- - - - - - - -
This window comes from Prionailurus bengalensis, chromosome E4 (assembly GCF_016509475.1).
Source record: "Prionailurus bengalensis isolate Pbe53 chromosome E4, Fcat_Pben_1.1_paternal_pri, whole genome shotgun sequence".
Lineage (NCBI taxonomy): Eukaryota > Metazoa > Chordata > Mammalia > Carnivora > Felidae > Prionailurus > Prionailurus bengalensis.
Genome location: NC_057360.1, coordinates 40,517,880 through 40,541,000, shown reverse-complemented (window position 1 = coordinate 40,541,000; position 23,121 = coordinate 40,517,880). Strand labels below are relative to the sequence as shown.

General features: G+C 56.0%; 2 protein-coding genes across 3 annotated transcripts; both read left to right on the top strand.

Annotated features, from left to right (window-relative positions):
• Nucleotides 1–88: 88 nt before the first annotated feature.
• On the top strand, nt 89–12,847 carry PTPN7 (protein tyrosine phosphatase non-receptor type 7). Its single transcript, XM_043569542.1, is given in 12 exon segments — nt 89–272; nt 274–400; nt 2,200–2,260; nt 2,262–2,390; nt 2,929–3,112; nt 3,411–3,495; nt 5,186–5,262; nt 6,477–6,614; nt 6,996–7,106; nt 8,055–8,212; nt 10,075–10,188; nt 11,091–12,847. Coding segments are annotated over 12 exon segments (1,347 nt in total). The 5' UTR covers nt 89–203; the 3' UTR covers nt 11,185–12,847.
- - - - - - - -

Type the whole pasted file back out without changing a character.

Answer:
This window comes from Prionailurus bengalensis, chromosome E4 (assembly GCF_016509475.1).
Source record: "Prionailurus bengalensis isolate Pbe53 chromosome E4, Fcat_Pben_1.1_paternal_pri, whole genome shotgun sequence".
Lineage (NCBI taxonomy): Eukaryota > Metazoa > Chordata > Mammalia > Carnivora > Felidae > Prionailurus > Prionailurus bengalensis.
Genome location: NC_057360.1, coordinates 40,517,880 through 40,541,000, shown reverse-complemented (window position 1 = coordinate 40,541,000; position 23,121 = coordinate 40,517,880). Strand labels below are relative to the sequence as shown.

General features: G+C 56.0%; 2 protein-coding genes across 3 annotated transcripts; both read left to right on the top strand.

Annotated features, from left to right (window-relative positions):
• Nucleotides 1–88: 88 nt before the first annotated feature.
• On the top strand, nt 89–12,847 carry PTPN7 (protein tyrosine phosphatase non-receptor type 7). Its single transcript, XM_043569542.1, is given in 12 exon segments — nt 89–272; nt 274–400; nt 2,200–2,260; nt 2,262–2,390; nt 2,929–3,112; nt 3,411–3,495; nt 5,186–5,262; nt 6,477–6,614; nt 6,996–7,106; nt 8,055–8,212; nt 10,075–10,188; nt 11,091–12,847. Coding segments are annotated over 12 exon segments (1,347 nt in total). The 5' UTR covers nt 89–203; the 3' UTR covers nt 11,185–12,847.